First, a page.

8. Children change your life.

Valjean’s soft ballad titled "Suddenly" warms hearts of audiences everywhere. He sings about how suddenly his life changes as soon as he takes to innocent Cosette into his care. He talks about how whole he feels and how light the world seems with this little girl beside him. Children really do change people’s lives for the better.

9. Dreams are not always reality.

Fantine’s heart-wrenching song "I Dreamed a Dream" shows the reality that dreams don’t always come true. Her lover did not stay, her child was sent away and she was forced to sell her body to make enough money to survive. Sometimes, life doesn’t always go the way you planned it and that is OK. Dreams can be great motivation, but obstacles get in the way. But eventually life will point you in the right direction.

10. Men can be sad, too.

Society tells us that men cannot cry or show emotion. In the case of Marius from “Les Miserables,” society is very wrong. In the song "Empty Chairs at Empty Tables," Marius shows his softer and somber side when he sees all of his comrades died in battle. Boys can cry at funerals, during chick flicks or when their girlfriend breaks up with them. To all the guys who hate hiding their tears and emotions, I invite you now to just let it all out.

11. There will always be a brighter tomorrow.

In the final scene of this musical, Fantine ushers Valjean into heaven. His suffering finally ended and his precious Cosette finally learned the truth about his life. Of course, I am not saying that if you feel alone that death is the answer. Instead, the lesson here is that tomorrow holds a new opportunity to get everything right. No matter how much you suffer or how heavy the world feels on your shoulders, there will always be a new day to feel light and whole again.


Of course, the ultimate lesson we can all learn is this: you can sing your way through any circumstance in life. I could go on and on about the many more morals and lessons everyone can learn from this outstanding musical, I would need one day more. (Did you catch that “Les Miserables” reference?) Whether you have not watched it yet, or you're like me and you have watched it over a dozen times, this musical sensation captures the hearts of millions and teaches us all key lessons. This is one of the greatest performances of our time and it holds so many lessons for our generation and the generations to come.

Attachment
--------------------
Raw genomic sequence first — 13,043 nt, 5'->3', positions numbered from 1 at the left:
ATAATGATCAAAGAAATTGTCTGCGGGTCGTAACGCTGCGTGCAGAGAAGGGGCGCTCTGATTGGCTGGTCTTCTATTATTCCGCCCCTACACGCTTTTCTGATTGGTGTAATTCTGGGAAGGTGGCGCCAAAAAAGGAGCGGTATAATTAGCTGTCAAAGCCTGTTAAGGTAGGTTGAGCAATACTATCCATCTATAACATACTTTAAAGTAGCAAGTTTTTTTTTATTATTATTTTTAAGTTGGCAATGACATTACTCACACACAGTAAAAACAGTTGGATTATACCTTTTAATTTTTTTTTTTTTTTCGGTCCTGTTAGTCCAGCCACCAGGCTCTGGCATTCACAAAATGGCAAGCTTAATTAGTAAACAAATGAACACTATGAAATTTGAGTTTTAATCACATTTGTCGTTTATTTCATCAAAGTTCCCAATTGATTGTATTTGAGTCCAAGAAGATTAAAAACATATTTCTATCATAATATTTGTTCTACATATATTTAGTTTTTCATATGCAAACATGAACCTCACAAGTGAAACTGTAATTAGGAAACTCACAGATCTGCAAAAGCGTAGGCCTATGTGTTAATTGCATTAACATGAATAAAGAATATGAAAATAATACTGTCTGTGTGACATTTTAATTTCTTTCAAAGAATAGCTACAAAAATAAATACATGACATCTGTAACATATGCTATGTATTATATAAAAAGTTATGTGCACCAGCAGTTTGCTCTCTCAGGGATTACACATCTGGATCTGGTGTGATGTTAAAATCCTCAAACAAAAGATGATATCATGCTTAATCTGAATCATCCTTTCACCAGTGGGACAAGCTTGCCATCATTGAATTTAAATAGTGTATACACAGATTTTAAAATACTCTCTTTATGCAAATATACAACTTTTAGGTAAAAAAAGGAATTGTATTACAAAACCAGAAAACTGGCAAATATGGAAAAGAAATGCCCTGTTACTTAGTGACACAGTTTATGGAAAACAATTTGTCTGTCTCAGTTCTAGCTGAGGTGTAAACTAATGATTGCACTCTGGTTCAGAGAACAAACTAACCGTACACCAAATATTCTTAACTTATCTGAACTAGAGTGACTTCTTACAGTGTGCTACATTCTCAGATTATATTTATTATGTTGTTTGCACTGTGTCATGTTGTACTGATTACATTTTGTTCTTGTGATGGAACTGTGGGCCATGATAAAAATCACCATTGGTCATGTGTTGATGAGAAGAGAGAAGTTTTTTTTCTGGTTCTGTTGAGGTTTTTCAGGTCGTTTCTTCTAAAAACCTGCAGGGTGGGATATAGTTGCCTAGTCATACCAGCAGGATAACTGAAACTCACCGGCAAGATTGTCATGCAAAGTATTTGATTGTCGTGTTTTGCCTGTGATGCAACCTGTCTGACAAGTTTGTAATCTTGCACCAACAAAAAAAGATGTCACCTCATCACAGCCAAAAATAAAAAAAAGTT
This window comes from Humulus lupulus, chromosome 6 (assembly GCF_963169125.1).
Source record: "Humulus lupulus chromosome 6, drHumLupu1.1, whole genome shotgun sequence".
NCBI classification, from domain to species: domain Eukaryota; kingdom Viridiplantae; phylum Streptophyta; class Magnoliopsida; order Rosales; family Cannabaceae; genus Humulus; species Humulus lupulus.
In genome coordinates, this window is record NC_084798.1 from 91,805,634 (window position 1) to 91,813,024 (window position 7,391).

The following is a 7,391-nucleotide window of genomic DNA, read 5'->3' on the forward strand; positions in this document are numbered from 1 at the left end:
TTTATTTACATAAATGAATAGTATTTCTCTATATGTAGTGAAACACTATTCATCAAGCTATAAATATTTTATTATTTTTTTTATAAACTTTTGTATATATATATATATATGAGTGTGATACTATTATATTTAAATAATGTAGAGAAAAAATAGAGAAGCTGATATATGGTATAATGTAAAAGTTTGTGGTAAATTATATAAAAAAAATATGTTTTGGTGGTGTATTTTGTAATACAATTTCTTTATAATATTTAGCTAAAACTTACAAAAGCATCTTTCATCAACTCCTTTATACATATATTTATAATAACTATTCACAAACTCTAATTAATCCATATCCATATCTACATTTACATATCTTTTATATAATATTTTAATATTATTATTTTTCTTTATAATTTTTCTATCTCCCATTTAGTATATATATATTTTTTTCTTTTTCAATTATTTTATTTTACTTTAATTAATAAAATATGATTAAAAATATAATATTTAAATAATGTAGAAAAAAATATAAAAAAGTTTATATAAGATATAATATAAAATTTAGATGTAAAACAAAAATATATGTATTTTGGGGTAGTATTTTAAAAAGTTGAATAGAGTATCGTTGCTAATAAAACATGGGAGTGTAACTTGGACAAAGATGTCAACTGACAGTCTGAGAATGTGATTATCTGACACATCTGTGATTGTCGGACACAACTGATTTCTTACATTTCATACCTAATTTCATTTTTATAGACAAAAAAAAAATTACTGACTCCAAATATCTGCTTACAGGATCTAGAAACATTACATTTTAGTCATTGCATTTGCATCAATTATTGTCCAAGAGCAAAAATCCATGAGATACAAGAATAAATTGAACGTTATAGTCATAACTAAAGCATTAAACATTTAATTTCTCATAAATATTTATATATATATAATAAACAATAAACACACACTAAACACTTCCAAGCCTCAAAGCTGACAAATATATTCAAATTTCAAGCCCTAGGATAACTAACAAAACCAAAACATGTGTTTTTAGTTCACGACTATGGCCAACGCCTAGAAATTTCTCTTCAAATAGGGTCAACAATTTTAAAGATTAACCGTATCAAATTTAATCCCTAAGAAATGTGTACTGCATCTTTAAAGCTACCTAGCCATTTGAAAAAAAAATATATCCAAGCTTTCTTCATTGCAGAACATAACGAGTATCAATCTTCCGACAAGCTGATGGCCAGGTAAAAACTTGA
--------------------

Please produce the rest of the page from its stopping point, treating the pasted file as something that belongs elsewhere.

Cover Image Credit: Cloud Front

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Ugh, 'Rent: Live,' You Let Me Down

Angel's deathbed scene was not the time to perform a song about using a condom.

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Hitting the Broadway stage in 1996, "Rent" the musical addressed prominent issues relevant to the time period it was created in. Riddled with characters battling AIDS while living their lives full of optimism and grace, "Rent" provided viewers with a real-life look into the seriousness of such a disease and how any person– from all walks of life- can be affected by its touch of death.

Following central character Angel, we got a look into more than just the disease she battled. Her soul, her grace, her passion, her love for Collins–were all enriched by the beauty of the loving and genuine life she led, still managing to support the friends that tried to match even a third of the love she showed them.

Watching such a beautiful flower bloom larger and more beautiful than any other–fighting the same infection that affected most of the characters present in the musical– wilt so quickly with no time to cope was an acknowledgment to the seriousness of the disease in the rawest, emotional, and impactful way. And yet, this didn't seem to be enough for those that rewrote an untouchable piece of art.

"Rent: Live"– produced by Fox and premiered on the 27th – not only poorly represented the musical as a whole but added insult to injury by adding a song about "using rubber" as Angel laid on her deathbed, ready to accept the fate her beautiful life afforded her. In the performance, Angel sprung up from her hospital bed to sing and dance along to the insensitive condom song. Regrets are to be had when you live a life full of mistake – Angels deathbed was not a moment of regret but was meant to be a statement emphasizing the importance of being knowledgeable of the disease that stole so many lives- AIDS.

By altering the already pristine storyline, Fox not only did the musical an overall injustice and provided a poor representation of a cult classic, but also completely skewed the depth and realness the message surrounding aids originally encompassed.

"Rent: Live"- you let me down.